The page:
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Twins making progress on filling coaching vacancies

Minnesota Twins manager Rocco Baldelli is shown in an Aug. 6 game against the Atlanta Braves at Target Field. Ben Ludeman / USA TODAY Sports

SAN DIEGO -- The Minnesota Twins knew it was possible — and even likely — that members of their coaching staff would be poached by other teams this offseason. They thought highly of the group they had in place, and knew other teams did, too.

But losing three members of a staff that oversaw a division winning team that won 101 games? That hurts.

A year after rebuilding much of their staff, the Twins are doing it again, dealing with the losses of bench coach Derek Shelton, hitting coach James Rowson and assistant pitching coach Jeremy Hefner.

Shelton, a longtime Rocco Baldelli confidant, took over as manager of the Pirates. Rowson is now the Marlins’ bench coach and offensive coordinator. Hefner is the Mets’ new pitching coach.

“You genuinely felt the sense of, the altruistic side was that you wanted them to achieve the best they could achieve and take the next step in their career development track,” general manager Thad Levine said. “The business side of it was much more along the lines of, you aspire to retain their services and have them help be part of this championship organization. I found myself saying to each of the guys, ‘I’d be ecstatic if you got this job and I’d also be ecstatic if you don’t get this job.’ ”

The Twins have replaced one already, promoting Edgar Varela, who previously served as organization’s minor league field coordinator, to hitting coach in November. They have yet to fill the vacant assistant pitching coach or bench coach job, but are currently vetting candidates.

Baldelli said they are in the process of working through the other two additions to the staff, and while they’re not rushing it, they would like to complete their staff and get to work. He said he thought they were “getting close,” with the hires.

“It’s an opportunity to build out a staff in a different way,” Baldelli said. “…There are a lot of people out there that have great strengths. They might be different strengths than the guy that we previously had but it’s a good test for us, too, to go out there and be able to regroup and kind of settle in and give it another go with a different group of guys.”

Twins 'open-minded' on corner infielder

It appeared the Twins opened up a need for a corner infielder earlier this month when they non-tendered first baseman C.J. Cron, whose season had been hampered by a thumb injury that required offseason surgery.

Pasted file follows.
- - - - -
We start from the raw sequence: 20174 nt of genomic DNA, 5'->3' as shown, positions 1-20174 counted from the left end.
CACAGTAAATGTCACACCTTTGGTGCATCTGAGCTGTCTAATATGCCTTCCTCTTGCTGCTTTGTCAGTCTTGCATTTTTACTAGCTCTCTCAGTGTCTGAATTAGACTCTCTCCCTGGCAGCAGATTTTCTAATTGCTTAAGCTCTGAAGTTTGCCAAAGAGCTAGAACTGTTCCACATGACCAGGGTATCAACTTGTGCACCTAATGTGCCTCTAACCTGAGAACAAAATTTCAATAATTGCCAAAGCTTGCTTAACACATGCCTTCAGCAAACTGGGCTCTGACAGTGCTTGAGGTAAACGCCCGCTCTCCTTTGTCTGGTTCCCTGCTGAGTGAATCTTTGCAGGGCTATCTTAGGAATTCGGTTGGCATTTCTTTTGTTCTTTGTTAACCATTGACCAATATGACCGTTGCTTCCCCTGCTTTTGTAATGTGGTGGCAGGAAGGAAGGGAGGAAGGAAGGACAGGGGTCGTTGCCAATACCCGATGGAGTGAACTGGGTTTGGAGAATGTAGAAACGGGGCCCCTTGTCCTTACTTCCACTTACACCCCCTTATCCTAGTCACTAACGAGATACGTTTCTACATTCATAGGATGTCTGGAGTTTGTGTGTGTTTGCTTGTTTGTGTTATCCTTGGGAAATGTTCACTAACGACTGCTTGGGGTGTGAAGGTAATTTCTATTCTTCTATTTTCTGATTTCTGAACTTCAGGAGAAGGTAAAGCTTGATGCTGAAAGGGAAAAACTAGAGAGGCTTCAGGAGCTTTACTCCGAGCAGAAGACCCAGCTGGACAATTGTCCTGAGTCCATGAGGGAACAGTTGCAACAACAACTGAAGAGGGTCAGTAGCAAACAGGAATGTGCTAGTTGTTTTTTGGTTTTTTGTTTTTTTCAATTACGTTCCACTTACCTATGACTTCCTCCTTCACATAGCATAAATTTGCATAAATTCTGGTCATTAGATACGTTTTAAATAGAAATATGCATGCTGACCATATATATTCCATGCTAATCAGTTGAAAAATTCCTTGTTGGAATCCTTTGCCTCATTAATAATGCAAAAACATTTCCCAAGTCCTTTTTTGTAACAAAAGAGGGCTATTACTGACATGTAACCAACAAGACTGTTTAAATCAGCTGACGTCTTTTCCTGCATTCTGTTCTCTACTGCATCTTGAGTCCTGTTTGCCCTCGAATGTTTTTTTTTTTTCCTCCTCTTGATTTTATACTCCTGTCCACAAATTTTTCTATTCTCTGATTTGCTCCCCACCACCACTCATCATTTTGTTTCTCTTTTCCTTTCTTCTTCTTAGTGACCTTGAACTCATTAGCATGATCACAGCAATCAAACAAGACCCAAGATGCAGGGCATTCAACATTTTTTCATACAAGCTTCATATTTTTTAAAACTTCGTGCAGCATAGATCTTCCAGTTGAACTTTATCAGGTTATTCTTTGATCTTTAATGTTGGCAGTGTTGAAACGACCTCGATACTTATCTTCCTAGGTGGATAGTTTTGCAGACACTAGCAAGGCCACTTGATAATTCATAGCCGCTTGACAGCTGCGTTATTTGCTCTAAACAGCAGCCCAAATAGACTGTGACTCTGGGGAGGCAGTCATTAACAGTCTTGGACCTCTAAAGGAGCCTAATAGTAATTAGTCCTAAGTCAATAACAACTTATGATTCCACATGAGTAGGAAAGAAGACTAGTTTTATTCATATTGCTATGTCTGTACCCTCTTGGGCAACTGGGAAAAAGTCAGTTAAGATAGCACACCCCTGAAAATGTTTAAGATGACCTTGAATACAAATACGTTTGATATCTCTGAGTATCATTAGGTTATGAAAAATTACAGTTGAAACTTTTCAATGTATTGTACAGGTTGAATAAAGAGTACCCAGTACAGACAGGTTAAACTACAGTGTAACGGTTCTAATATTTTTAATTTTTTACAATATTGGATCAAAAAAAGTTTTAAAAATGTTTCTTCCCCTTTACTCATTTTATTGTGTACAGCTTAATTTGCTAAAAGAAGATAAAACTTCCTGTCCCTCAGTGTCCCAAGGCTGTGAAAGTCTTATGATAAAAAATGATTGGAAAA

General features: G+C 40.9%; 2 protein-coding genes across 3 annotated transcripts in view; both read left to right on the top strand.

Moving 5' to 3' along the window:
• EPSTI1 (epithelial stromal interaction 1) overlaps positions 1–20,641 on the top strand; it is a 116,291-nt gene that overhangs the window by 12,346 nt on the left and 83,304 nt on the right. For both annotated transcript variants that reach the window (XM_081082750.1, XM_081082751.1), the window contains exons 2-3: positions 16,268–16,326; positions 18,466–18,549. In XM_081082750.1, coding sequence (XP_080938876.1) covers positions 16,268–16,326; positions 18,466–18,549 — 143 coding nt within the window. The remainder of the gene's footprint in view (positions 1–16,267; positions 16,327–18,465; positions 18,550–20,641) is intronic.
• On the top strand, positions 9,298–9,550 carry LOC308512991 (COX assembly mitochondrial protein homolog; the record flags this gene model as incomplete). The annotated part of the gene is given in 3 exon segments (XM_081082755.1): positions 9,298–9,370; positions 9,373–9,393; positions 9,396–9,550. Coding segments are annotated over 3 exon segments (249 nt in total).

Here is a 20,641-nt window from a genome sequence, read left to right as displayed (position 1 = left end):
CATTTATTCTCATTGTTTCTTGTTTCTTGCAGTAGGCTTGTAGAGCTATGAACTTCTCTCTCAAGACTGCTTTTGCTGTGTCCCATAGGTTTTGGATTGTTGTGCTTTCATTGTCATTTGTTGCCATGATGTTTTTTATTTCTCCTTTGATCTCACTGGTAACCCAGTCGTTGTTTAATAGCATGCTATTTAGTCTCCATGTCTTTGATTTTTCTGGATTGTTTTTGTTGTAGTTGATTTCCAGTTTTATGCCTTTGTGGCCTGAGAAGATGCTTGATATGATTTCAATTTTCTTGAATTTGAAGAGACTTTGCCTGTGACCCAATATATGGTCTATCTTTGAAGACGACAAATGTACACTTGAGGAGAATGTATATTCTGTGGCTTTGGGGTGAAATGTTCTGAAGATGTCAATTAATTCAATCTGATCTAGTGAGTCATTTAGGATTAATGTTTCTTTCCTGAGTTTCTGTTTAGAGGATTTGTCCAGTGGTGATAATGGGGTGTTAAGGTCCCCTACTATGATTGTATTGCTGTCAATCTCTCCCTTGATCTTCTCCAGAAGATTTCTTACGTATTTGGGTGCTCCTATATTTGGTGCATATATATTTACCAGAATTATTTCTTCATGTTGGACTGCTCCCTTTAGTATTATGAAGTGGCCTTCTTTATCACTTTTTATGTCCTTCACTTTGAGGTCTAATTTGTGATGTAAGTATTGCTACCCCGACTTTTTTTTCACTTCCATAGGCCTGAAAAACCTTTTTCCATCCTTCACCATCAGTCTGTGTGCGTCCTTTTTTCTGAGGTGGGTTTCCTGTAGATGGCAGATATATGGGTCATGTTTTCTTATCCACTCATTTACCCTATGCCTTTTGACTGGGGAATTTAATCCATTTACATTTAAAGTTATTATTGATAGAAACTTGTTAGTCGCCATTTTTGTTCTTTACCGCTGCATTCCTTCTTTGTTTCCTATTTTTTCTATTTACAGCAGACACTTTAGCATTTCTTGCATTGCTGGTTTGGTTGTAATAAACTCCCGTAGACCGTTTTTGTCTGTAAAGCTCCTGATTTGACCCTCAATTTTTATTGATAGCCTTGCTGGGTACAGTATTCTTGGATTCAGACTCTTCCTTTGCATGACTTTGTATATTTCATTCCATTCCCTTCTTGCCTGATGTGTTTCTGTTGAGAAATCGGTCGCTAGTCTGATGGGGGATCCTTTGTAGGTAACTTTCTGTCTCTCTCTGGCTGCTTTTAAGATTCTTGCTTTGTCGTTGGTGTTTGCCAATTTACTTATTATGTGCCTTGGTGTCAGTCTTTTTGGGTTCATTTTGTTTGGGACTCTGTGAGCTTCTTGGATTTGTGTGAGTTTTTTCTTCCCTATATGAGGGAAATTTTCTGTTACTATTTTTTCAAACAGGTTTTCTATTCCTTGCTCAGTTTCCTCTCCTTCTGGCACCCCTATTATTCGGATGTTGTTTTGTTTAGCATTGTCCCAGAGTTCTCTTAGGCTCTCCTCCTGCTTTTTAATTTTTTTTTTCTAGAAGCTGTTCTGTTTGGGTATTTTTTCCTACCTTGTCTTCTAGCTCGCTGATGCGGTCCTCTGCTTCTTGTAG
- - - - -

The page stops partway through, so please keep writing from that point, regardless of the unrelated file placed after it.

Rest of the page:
But it doesn’t seem like the team feels that a corner infielder is its most urgent need, as the Twins are happy with their current options, which consist of third baseman Miguel Sano, shortstop Jorge Polanco, second baseman Luis Arraez and the multi-positional Marwin Gonzalez.

That in addition to Ehire Adrianza, who moved around the infield last season, and Willians Astudillo.

“(There are) four guys that probably could have been penciled in as potential regulars,” chief baseball officer Derek Falvey said. “We’re going to remain flexible. … I would just say that we’re probably going to stay open-minded to what that looks like through either trade or the free agent market, and that might take more time to figure out.”

With a host of infielders capable of moving around — moving Miguel Sano to first could be an option, even — the Twins have some added flexibility to work with when thinking about filling the position.

“If we were going to add a player, we could add the best player that we want instead of the best player at a certain position, because we have a bunch of guys that are not only capable of playing other positions, but that are also selfless and are generally willing to move around on the field for the betterment of the team,” Baldelli said. “It does a lot of good.”

A new title for Baldelli

Baldelli said he awoke to a stream of text messages Monday morning that kept rolling in.

He had just been named “Baseball’s Most Handsome Manager,” in an annual list ranked by NBC Sports baseball writer Craig Calcaterra. Baldelli was fourth a year ago.

“It’s exactly what I was hoping to wake up to this morning,” he joked. “They’re rolling in.”

Among those to reach out, Shelton, who had plenty of fun teasing his former boss. Shelton himself checked in at No. 10 in his first year on the list.

“I’m a huge fan of satire and I love ‘The Onion,’” Baldelli said. “…Congratulations to Craig on his new job at ‘The Onion.’ I think he’s doing wonderful and I think that we all appreciate what he does very much.”